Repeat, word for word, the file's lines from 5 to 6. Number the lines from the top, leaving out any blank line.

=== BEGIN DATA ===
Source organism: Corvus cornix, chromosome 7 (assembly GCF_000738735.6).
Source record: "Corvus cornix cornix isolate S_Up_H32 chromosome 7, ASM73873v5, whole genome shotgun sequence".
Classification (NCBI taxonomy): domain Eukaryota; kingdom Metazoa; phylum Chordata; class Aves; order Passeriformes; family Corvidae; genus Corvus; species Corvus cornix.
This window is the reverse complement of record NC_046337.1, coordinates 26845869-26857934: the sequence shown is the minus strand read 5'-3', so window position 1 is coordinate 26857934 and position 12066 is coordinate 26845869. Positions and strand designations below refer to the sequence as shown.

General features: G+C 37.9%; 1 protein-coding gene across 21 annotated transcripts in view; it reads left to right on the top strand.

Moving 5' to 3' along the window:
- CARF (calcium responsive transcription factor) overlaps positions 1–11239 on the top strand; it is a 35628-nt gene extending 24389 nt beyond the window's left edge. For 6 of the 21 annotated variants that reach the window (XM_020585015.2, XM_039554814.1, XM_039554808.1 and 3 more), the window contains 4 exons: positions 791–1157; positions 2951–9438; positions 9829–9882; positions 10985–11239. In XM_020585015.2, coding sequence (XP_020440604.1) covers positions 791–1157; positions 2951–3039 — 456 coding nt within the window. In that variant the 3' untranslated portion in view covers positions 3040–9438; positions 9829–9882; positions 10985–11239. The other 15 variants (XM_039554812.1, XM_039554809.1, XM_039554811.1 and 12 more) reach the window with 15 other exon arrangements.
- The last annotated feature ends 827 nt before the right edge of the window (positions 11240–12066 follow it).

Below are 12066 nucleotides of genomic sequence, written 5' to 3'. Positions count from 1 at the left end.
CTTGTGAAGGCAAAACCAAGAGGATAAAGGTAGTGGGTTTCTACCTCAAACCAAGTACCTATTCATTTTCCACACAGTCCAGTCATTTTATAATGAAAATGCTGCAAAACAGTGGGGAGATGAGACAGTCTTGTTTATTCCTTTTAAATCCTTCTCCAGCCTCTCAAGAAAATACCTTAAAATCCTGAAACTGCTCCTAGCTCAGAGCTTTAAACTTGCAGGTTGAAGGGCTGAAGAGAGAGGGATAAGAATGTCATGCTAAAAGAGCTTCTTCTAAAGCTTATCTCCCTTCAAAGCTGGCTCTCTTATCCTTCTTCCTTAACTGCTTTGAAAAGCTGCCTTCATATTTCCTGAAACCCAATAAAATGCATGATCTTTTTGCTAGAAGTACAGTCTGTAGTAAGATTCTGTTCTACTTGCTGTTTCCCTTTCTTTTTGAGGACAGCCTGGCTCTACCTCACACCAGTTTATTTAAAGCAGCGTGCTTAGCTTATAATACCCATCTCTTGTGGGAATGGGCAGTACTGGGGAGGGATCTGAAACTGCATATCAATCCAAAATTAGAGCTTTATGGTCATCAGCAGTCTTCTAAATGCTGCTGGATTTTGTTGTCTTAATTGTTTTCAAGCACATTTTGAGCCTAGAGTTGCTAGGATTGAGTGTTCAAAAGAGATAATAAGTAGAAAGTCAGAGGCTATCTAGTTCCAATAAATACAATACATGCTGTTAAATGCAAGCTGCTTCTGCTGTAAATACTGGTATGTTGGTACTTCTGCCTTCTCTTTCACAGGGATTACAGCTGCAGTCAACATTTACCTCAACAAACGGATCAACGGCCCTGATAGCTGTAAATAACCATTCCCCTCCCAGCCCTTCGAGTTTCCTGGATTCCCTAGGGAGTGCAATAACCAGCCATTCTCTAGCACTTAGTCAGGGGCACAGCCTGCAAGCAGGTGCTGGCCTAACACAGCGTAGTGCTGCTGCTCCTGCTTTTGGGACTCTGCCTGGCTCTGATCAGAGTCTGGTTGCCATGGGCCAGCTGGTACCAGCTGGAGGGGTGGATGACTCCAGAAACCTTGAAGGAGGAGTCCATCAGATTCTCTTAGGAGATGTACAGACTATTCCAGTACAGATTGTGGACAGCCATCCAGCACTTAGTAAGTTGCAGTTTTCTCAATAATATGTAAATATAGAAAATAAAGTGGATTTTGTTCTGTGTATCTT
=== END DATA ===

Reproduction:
General features: G+C 37.9%; 1 protein-coding gene across 21 annotated transcripts in view; it reads left to right on the top strand.

Moving 5' to 3' along the window: